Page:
Yes, temperature was actually the final straw for me one July afternoon when my Camry advised me that the outside temperature was 103° F. I went to a thrift store looking for some medical scrubs and instead left with two skirts. My employer’s dress code prohibited men and women from wearing shorts, but specifically permitted women to wear pants, skirts, and dresses. While an employer may lawfully ban certain garments, it seemed to me that since skirts had been deemed acceptable, it would be discriminatory to allow only one gender to enjoy them (as shown by the aforementioned women’s lib movement).
I can tell you that skirts can be far more comfortable than pants. Additionally, they have also become a platform to promote a sociopolitical message of equality and acceptance, and a condemnation of appearance-based prejudices like sexism and racism. I am quite particular in the styles that I wear, and I usually pair them with strong polo or oxford shirt and other masculine accessories. And though I also frequently don plain women’s sandals for stylistic congruence, I feel no obligation to shave my legs. To my knowledge no one mistakes me for a mere cross-dresser and though I sometimes get perplexed smiles and chuckles in public spaces, I have not been accosted, threatened, or harassed. I am single and I can still flirt with ladies and they flirt back. Sure, I have to step up my game, but merely wearing a skirt is not an automatic block (and perhaps even presents an advantage as a manifestly self-confident person is more alluring). As a case in point, I subsequently worked elsewhere and I even interviewed for that job wearing a stretch denim skirt.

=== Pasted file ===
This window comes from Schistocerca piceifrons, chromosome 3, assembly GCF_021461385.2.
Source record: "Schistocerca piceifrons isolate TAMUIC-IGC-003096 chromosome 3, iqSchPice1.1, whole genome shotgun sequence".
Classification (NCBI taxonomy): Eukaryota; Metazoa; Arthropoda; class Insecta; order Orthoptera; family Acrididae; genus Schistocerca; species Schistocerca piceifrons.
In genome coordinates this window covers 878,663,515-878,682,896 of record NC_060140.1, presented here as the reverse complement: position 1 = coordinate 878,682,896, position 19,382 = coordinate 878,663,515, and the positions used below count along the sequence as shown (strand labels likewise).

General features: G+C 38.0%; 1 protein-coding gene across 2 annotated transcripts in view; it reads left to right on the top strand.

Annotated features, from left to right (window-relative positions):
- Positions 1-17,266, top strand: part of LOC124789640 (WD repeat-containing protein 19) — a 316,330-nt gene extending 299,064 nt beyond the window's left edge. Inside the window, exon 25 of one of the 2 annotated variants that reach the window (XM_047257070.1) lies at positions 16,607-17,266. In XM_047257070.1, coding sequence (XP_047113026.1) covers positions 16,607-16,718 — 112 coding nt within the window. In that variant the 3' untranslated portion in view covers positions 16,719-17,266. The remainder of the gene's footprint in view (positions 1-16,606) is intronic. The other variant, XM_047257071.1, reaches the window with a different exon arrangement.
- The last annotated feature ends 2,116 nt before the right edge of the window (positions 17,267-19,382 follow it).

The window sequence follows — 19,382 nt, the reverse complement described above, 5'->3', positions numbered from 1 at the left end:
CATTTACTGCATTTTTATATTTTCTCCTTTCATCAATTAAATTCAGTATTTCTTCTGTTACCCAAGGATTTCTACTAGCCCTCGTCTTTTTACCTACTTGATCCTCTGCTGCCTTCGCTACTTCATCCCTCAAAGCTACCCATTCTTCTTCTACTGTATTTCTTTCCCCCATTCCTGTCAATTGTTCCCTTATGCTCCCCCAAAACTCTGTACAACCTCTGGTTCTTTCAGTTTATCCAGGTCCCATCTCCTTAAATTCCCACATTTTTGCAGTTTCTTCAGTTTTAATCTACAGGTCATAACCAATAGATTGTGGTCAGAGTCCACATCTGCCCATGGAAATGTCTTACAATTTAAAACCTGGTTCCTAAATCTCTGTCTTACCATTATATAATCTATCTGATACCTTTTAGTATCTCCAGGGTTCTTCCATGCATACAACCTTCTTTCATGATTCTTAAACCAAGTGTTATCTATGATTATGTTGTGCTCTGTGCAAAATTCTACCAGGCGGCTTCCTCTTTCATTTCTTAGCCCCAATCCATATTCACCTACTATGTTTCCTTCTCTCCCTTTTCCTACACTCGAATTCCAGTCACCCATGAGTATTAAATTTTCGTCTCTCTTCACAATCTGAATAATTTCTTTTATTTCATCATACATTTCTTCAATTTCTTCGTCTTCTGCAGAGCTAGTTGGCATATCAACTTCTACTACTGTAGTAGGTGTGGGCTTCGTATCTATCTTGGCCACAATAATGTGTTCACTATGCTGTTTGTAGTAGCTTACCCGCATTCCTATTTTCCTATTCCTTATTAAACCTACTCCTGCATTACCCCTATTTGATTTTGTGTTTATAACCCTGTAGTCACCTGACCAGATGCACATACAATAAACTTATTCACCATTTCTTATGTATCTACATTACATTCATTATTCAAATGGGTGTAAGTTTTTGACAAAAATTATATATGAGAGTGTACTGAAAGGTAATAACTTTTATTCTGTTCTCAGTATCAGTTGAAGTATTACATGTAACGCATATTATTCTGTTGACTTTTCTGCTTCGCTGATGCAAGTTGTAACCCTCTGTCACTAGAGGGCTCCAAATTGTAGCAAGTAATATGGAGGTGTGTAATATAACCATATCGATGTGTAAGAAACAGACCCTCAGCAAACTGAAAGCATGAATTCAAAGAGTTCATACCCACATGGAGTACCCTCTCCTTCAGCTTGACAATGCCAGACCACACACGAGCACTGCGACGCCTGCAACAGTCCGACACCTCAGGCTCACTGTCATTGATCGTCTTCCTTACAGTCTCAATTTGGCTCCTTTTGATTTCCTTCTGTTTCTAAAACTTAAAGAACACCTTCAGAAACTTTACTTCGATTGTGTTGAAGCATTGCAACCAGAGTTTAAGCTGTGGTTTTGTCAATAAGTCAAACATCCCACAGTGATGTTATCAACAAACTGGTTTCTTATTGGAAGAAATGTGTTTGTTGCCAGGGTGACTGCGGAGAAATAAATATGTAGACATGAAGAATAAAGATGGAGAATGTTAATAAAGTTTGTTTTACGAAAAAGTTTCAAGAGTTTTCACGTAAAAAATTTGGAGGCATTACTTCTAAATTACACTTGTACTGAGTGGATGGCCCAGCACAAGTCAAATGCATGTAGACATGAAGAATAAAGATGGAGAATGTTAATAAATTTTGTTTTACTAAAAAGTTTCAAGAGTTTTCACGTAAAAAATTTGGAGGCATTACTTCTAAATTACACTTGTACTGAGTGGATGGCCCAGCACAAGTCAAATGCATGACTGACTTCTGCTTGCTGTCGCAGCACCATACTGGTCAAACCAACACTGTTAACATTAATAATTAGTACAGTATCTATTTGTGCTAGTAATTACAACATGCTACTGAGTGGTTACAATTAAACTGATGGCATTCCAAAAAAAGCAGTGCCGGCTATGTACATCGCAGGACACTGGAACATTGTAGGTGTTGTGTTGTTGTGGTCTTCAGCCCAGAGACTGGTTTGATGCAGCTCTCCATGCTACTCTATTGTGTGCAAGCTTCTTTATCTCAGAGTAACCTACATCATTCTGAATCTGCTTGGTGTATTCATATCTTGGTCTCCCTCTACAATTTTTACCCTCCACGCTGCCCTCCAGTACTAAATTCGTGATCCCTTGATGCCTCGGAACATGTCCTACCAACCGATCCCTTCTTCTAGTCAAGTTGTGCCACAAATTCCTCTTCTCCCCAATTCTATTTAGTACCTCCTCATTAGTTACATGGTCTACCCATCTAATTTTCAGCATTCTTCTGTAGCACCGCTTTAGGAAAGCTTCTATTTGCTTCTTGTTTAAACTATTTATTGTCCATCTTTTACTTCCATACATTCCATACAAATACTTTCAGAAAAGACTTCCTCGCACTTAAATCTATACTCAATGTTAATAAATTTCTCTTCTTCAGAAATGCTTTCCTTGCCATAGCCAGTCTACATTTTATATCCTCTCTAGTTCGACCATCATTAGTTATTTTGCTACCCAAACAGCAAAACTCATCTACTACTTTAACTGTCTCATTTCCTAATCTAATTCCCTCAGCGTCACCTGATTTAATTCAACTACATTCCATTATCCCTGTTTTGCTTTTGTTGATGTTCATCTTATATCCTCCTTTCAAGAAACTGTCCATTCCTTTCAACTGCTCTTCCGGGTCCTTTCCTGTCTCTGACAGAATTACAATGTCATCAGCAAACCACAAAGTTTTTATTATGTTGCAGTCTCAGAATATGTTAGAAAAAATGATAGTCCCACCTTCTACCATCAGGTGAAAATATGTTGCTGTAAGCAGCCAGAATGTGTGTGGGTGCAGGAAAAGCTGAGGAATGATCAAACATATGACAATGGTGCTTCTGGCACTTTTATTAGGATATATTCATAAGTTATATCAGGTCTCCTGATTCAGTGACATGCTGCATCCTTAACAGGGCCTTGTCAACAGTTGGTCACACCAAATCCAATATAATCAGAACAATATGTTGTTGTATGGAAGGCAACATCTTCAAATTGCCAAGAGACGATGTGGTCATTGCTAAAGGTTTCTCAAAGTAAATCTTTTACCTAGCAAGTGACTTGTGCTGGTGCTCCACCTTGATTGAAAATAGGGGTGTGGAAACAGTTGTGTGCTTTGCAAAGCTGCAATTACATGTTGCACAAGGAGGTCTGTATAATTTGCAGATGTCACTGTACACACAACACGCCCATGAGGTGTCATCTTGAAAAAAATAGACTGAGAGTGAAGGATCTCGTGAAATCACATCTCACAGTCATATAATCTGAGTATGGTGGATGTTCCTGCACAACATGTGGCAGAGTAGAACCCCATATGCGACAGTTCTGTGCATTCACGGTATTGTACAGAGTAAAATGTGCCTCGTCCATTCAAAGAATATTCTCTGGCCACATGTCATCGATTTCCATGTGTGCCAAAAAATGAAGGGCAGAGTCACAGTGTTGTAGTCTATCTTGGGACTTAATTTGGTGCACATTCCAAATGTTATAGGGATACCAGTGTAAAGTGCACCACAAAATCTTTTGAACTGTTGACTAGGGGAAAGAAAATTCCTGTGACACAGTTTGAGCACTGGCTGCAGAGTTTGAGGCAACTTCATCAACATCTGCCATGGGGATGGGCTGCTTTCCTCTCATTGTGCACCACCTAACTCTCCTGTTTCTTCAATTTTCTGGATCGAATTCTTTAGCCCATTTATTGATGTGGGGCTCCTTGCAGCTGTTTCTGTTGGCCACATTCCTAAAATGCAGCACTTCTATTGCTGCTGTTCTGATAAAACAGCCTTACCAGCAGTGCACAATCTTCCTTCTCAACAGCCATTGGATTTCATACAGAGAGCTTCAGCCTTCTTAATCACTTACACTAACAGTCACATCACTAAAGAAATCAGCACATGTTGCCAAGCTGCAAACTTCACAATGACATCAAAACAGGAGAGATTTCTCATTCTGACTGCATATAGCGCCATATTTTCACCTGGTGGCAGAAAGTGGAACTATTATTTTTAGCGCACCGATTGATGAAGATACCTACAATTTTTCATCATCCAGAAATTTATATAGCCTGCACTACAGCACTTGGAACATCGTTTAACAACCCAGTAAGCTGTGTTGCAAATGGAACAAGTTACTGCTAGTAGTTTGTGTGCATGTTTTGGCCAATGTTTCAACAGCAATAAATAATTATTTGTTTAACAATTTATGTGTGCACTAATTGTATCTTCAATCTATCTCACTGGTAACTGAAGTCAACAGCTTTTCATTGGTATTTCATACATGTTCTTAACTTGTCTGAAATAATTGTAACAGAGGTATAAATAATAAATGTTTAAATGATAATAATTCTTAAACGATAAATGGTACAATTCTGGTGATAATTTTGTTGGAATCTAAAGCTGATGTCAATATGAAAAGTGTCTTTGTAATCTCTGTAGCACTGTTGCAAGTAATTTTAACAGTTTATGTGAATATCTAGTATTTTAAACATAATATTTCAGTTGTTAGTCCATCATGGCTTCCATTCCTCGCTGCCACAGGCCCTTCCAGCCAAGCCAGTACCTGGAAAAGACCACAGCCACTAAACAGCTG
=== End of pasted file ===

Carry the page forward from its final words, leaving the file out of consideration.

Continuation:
I would like to point out that skirts are functionally superior than pants and shorts. Skirts afford better conduction of heat away from the femoral blood vessels. Better thermoregulation, in turn, reduces perspiration and itching, and improves reproductive system health. Plus, skirts eliminate wedgies and plumber crack. In 2009 H&M briefly introduced a line of men’s skirts. Today there is a neat carpenter design available online from Utilikilt as well as a unisex skirt from SkirtCraft. There are commercial lines of male and female running skirts and a growing community of avid backpackers who wear skirts to thwart the “crotch rot” menace while on the trail.
Just because bathroom icons still depict women in skirts and men in pants does not mean that a man who wears a skirt is automatically a cross-dresser or sexual deviant. In actuality, gender expression, gender identity, and sexual orientation are all independent variables that comprise a person’s sexual self (but that is a subject for another blog post). Societal expectations evolve slowly and effecting change takes time, participation, and dialogue. In this line, I want to encourage others to find within themselves the personal freedom to expand their horizons, and I also invite those who see me in the community to feel at ease asking any questions on their mind.
Read an article in a local paper that came about as a result of this blog post.